Category Grades
27C 21C-
Access to Emergency Care:
26C- 19C-
Quality/Patient Safety:
34D+ 31C-
Medical Liability:
15C+ 18C+
Public Health/ Injury Prevention:
31D+ 20C+
Disaster Preparedness:
17B 39F

Wisconsin's emergency medical system is robust, with above-average rankings for the Medical Liability Environment and Access to Emergency Care, along with low rates of injury. However, the state's Disaster Preparedness planning and policies related to the Quality and Patient Safety Environment are subpar.

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Wisconsin's Medical Liability Environment has a number of reforms in place that help ensure adequate access to care. Wisconsin boasts the lowest per capita rate of malpractice award payments in the nation (0.7 per 100,000 people), and the amounts of the awards themselves are generally well below average. In addition, the average medical liability insurance premiums for both primary care physicians and specialists are the fourth lowest in the country ($5,880 and $22,017, respectively). Wisconsin has placed caps on medical liability payments for non-economic damages and implemented a patient compensation fund. Periodic payments, which can lessen the burden of excessive award payments, are also required by the state.

Wisconsin has improved in Public Health and Injury Prevention, rising from below average on the 2009 Report Card to 20th in the nation. The state now has the fifth highest rate of childhood immunizations (81.5%), and the sixth highest rate of pneumonia vaccination among older adults (74%). Wisconsin does have some areas of concern, such as the second highest rate of accidental fall-related deaths in the nation (17.1 per 100,000 people), though dedicated funding is available to address injury prevention for older adults and children. The state also has a high rate of binge drinking among adults (24.3%).


Wisconsin has slipped in the Disaster Preparedness rankings, largely by not keeping pace with other states. The state lacks some essential provisions that help ensure a quick disaster response and manage patient flow, including a statewide medical communication system with redundancy and a statewide patient tracking system. Wisconsin's planning processes do not include input from emergency physicians, and its Emergency Support Function 8 plan is not shared with essential hospital and emergency medical services personnel.

Wisconsin has some challenges in Access to Emergency Care, notably in access to behavioral health resources. The state has the second highest need for mental health care providers in the nation, with 3.4 additional full-time providers needed per 100,000 people to eliminate the shortage. More than 10% of the state's population has an unmet need for substance abuse treatment, the sixth highest in the country. These numbers, coupled with Wisconsin's high binge drinking numbers and aboveaverage rates of alcohol-related traffic injuries, indicate that this is a critical gap in the state's overall health care system.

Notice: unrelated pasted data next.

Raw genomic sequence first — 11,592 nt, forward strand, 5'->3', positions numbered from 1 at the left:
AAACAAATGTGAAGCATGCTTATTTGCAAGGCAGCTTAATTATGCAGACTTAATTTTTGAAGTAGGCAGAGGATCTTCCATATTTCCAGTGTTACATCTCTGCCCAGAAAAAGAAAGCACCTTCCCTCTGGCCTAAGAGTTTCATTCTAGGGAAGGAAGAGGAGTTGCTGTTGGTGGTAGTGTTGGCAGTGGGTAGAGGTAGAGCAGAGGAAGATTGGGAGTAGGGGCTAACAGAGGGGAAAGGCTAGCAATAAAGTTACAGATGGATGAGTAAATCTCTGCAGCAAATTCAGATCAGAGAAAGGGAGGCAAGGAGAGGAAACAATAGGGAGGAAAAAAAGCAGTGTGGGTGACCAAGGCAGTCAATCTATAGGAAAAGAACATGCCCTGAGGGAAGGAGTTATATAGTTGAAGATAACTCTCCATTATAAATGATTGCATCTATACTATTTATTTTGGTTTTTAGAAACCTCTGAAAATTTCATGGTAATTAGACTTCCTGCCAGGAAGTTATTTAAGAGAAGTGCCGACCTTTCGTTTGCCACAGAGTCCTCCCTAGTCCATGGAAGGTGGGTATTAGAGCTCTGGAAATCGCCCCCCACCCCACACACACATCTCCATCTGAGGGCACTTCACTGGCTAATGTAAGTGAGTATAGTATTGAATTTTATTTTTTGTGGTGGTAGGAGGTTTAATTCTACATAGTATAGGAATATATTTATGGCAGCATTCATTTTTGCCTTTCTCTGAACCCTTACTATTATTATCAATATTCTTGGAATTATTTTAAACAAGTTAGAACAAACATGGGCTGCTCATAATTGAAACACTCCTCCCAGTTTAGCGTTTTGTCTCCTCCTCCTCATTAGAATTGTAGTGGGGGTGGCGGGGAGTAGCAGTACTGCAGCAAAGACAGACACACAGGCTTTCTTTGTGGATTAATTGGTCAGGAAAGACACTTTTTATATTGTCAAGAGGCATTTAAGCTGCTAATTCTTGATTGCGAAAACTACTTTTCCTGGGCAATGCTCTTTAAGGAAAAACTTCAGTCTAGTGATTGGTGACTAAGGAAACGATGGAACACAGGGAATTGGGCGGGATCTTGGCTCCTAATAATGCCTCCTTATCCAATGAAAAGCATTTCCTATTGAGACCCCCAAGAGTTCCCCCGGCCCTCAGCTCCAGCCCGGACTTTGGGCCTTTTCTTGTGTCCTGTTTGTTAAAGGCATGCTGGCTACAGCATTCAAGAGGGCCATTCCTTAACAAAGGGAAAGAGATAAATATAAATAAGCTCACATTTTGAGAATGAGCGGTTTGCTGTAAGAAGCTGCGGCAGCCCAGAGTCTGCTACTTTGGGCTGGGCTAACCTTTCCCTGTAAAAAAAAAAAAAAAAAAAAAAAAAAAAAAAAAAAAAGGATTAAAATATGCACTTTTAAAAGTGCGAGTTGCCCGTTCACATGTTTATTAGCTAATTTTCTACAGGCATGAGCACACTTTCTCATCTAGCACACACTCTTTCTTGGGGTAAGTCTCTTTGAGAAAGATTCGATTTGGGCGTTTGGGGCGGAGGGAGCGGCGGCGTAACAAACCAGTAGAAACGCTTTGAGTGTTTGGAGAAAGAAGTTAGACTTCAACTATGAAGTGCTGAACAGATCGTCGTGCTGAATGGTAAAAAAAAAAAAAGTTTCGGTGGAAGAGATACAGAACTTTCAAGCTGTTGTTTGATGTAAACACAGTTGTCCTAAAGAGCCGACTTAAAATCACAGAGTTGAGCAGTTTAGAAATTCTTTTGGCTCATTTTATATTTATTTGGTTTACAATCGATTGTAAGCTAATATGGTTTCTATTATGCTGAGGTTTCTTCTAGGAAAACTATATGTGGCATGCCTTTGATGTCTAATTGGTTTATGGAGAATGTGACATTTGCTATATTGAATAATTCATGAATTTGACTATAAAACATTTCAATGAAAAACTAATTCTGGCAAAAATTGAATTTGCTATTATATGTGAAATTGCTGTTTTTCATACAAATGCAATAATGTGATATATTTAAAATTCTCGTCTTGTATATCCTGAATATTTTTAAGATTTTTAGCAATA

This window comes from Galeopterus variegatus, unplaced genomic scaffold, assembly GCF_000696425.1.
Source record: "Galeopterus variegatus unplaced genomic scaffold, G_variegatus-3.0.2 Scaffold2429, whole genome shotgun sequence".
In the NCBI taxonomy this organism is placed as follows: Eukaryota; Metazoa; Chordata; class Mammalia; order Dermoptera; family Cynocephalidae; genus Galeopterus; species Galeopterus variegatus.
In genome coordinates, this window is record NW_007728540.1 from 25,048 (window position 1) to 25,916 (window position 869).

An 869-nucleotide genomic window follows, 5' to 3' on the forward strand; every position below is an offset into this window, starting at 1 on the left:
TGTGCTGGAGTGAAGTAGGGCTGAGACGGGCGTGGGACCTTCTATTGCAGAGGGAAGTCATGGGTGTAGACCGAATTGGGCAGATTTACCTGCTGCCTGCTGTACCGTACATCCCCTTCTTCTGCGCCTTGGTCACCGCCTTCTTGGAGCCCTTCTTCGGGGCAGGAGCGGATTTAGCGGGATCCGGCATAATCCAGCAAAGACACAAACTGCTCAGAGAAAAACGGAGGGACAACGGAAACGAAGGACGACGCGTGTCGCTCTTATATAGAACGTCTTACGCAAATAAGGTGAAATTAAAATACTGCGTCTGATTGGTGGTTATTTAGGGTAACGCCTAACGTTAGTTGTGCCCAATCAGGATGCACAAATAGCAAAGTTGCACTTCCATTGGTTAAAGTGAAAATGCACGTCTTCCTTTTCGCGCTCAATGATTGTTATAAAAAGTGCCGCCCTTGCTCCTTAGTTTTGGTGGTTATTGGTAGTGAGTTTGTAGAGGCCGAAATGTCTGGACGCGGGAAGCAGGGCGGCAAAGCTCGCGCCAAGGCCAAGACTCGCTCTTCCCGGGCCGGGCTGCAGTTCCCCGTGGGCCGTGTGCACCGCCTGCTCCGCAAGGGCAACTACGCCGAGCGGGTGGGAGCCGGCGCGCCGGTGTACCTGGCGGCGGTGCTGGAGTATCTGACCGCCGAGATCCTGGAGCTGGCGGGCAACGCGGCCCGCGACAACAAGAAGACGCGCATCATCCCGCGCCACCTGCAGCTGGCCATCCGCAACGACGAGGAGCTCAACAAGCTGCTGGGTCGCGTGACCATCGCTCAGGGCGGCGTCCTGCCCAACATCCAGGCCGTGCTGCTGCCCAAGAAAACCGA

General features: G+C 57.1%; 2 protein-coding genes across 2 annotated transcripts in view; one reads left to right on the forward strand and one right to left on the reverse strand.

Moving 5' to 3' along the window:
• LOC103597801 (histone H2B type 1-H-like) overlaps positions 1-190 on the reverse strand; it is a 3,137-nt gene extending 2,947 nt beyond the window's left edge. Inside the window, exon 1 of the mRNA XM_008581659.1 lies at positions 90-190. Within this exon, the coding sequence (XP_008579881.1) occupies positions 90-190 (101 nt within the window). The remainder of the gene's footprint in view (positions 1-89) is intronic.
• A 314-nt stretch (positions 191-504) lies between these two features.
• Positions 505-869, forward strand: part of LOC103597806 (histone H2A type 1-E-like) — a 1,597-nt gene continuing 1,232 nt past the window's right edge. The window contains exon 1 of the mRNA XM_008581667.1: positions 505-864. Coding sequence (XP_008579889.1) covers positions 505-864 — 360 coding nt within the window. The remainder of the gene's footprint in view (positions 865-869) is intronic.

There is some evidence that Wisconsin's denizens are not enjoying equal access to preventive care. Wisconsin has one of the highest cardiovascular disease disparity ratios in the country: The state's American Indian/Alaska Native population is almost three times more likely to suffer from this chronic condition as the race or ethnicity least likely to do so. Wisconsin's HIV disparity is also stark, with Black individuals being about 13 times more likely to receive an HIV diagnosis than White individuals. The state needs to ensure that disadvantaged populations are receiving preventive care and education and have access to adequate treatment services.


Overall, Wisconsin has a relatively strong emergency care system, but there are improvements that could be made. While the state has an average-sized health care workforce, its hospital capacity is lacking. Wisconsin has a below-average rate of staffed inpatient beds (264.6 per 100,000 people), and its low rate of intensive care unit beds (196.5 per 1 million people) is a contributor to its poor Disaster Preparedness score. An increase in hospital capacity could improve access to care in both every day and disaster situations.

Wisconsin has one of the country's lowest Medicaid reimbursement rates, at only 65.9% of the national average. Increasing this rate will help ensure that the state can recruit and retain physicians willing to treat this vulnerable population.